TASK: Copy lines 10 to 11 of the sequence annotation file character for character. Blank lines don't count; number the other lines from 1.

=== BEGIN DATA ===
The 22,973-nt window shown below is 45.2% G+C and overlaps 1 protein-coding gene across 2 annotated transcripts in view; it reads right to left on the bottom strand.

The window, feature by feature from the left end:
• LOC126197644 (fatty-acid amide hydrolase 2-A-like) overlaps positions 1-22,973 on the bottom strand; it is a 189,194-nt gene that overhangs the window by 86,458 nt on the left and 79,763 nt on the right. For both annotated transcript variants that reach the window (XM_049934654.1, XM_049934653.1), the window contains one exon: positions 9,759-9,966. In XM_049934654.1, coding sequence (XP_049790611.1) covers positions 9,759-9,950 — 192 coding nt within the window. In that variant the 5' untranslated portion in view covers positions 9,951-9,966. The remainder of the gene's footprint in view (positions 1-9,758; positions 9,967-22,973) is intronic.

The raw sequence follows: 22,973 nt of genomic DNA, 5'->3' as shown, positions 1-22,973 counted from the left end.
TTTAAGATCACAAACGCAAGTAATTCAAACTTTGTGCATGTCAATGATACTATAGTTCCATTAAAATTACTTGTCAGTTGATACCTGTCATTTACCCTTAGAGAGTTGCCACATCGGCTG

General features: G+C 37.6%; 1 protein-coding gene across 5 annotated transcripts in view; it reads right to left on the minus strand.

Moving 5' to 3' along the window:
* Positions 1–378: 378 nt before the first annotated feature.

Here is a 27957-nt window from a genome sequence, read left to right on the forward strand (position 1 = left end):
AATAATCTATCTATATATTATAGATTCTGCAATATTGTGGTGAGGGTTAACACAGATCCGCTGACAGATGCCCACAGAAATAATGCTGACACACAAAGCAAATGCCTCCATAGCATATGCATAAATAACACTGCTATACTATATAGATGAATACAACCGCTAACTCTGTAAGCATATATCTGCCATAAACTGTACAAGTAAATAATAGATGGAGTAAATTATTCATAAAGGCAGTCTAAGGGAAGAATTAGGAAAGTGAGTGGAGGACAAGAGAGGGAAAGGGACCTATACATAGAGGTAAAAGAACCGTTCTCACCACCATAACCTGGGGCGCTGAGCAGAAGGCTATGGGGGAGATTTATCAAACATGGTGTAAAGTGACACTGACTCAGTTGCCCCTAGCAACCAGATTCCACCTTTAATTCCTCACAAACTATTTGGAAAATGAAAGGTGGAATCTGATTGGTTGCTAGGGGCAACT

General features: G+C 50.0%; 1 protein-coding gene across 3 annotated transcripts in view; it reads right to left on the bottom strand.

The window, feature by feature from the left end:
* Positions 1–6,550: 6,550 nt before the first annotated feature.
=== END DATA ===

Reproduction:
AATAATCTATCTATATATTATAGATTCTGCAATATTGTGGTGAGGGTTAACACAGATCCGCTGACAGATGCCCACAGAAATAATGCTGACACACAAAGCAAATGCCTCCATAGCATATGCATAAATAACACTGCTATACTATATAGATGAATACAACCGCTAACTCTGTAAGCATATATCTGCCATAAACTGTACAAGTAAATAATAGATGGAGTAAATTATTCATAAAGGCAGTCTAAGGGAAGAATTAGGAAAGTGAGTGGAGGACAAGAGAGGGAAAGGGACCTATACATAGAGGTAAAAGAACCGTTCTCACCACCATAACCTGGGGCGCTGAGCAGAAGGCTATGGGGGAGATTTATCAAACATGGTGTAAAGTGACACTGACTCAGTTGCCCCTAGCAACCAGATTCCACCTTTAATTCCTCACAAACTATTTGGAAAATGAAAGGTGGAATCTGATTGGTTGCTAGGGGCAACT

General features: G+C 50.0%; 1 protein-coding gene across 3 annotated transcripts in view; it reads right to left on the bottom strand.